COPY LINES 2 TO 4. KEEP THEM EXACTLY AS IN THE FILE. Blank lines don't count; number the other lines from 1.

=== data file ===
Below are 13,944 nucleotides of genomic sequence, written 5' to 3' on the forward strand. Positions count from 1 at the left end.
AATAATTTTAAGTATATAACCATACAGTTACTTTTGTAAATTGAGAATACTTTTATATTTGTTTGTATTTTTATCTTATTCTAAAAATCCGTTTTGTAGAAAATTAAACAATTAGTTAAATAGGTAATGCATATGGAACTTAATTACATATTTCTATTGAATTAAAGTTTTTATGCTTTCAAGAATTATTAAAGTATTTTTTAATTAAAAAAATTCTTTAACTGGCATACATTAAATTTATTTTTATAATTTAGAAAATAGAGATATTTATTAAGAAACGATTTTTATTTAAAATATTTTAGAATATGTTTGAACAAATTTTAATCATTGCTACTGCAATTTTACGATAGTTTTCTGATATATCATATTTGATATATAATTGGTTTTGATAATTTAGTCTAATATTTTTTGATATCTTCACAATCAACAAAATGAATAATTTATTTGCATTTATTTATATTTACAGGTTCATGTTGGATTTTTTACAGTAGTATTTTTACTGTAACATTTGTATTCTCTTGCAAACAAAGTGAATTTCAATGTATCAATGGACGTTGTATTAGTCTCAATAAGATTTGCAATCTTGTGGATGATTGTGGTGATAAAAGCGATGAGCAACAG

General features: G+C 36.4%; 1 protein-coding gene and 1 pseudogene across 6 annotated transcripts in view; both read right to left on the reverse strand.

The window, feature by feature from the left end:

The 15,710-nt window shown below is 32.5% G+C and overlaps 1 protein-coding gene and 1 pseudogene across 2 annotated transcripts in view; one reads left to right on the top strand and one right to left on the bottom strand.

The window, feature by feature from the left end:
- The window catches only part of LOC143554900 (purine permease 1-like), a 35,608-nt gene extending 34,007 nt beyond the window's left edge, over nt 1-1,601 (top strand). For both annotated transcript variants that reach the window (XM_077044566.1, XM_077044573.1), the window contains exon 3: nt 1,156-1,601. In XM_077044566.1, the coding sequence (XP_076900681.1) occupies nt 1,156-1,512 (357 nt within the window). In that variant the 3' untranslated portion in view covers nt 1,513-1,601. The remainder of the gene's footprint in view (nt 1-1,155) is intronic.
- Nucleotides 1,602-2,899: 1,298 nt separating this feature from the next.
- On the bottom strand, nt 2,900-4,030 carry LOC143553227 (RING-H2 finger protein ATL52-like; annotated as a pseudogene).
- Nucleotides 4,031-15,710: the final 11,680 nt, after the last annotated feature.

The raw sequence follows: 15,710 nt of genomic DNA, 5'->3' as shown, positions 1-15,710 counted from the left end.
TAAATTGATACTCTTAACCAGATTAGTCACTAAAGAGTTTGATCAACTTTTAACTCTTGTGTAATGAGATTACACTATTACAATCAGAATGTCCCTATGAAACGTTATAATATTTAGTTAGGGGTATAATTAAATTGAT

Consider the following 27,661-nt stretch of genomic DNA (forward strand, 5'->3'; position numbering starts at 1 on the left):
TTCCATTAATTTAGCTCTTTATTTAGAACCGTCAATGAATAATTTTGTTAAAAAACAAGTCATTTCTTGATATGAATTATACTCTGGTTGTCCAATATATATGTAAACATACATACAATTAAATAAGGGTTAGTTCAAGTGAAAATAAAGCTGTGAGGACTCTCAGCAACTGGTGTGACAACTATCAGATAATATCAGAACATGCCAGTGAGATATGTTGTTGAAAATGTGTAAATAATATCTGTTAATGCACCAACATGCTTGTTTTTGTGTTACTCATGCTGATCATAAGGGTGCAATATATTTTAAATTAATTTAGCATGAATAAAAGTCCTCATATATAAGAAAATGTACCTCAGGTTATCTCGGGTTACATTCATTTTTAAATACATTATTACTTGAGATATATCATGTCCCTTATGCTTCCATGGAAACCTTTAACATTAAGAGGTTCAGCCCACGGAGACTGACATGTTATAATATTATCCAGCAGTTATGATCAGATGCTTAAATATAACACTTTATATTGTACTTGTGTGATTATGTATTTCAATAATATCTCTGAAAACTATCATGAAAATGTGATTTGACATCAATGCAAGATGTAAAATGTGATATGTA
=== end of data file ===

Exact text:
AATAATTTTAAGTATATAACCATACAGTTACTTTTGTAAATTGAGAATACTTTTATATTTGTTTGTATTTTTATCTTATTCTAAAAATCCGTTTTGTAGAAAATTAAACAATTAGTTAAATAGGTAATGCATATGGAACTTAATTACATATTTCTATTGAATTAAAGTTTTTATGCTTTCAAGAATTATTAAAGTATTTTTTAATTAAAAAAATTCTTTAACTGGCATACATTAAATTTATTTTTATAATTTAGAAAATAGAGATATTTATTAAGAAACGATTTTTATTTAAAATATTTTAGAATATGTTTGAACAAATTTTAATCATTGCTACTGCAATTTTACGATAGTTTTCTGATATATCATATTTGATATATAATTGGTTTTGATAATTTAGTCTAATATTTTTTGATATCTTCACAATCAACAAAATGAATAATTTATTTGCATTTATTTATATTTACAGGTTCATGTTGGATTTTTTACAGTAGTATTTTTACTGTAACATTTGTATTCTCTTGCAAACAAAGTGAATTTCAATGTATCAATGGACGTTGTATTAGTCTCAATAAGATTTGCAATCTTGTGGATGATTGTGGTGATAAAAGCGATGAGCAACAG

General features: G+C 36.4%; 1 protein-coding gene and 1 pseudogene across 6 annotated transcripts in view; both read right to left on the reverse strand.

The window, feature by feature from the left end: